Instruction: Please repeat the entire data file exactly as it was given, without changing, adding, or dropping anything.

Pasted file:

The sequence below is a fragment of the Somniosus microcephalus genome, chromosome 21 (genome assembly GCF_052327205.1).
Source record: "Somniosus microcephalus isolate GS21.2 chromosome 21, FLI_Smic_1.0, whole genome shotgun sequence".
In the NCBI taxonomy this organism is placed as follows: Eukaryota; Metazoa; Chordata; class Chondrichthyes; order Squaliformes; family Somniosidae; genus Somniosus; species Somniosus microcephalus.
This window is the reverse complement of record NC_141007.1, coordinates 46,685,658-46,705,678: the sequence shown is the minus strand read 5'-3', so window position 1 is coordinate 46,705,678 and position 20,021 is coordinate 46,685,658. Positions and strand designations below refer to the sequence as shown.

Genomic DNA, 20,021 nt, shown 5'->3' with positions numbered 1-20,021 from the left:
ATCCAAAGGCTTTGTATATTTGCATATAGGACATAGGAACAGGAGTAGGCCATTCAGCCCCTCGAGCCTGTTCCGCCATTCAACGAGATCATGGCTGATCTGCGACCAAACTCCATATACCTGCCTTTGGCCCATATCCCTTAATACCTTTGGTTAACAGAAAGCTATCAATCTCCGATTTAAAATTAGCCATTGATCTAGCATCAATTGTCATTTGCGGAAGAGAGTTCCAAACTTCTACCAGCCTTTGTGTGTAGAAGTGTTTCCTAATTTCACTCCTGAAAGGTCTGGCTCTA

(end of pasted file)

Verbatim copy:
The sequence below is a fragment of the Somniosus microcephalus genome, chromosome 21 (genome assembly GCF_052327205.1).
Source record: "Somniosus microcephalus isolate GS21.2 chromosome 21, FLI_Smic_1.0, whole genome shotgun sequence".
In the NCBI taxonomy this organism is placed as follows: Eukaryota; Metazoa; Chordata; class Chondrichthyes; order Squaliformes; family Somniosidae; genus Somniosus; species Somniosus microcephalus.
This window is the reverse complement of record NC_141007.1, coordinates 46,685,658-46,705,678: the sequence shown is the minus strand read 5'-3', so window position 1 is coordinate 46,705,678 and position 20,021 is coordinate 46,685,658. Positions and strand designations below refer to the sequence as shown.

Genomic DNA, 20,021 nt, shown 5'->3' with positions numbered 1-20,021 from the left:
ATCCAAAGGCTTTGTATATTTGCATATAGGACATAGGAACAGGAGTAGGCCATTCAGCCCCTCGAGCCTGTTCCGCCATTCAACGAGATCATGGCTGATCTGCGACCAAACTCCATATACCTGCCTTTGGCCCATATCCCTTAATACCTTTGGTTAACAGAAAGCTATCAATCTCCGATTTAAAATTAGCCATTGATCTAGCATCAATTGTCATTTGCGGAAGAGAGTTCCAAACTTCTACCAGCCTTTGTGTGTAGAAGTGTTTCCTAATTTCACTCCTGAAAGGTCTGGCTCTA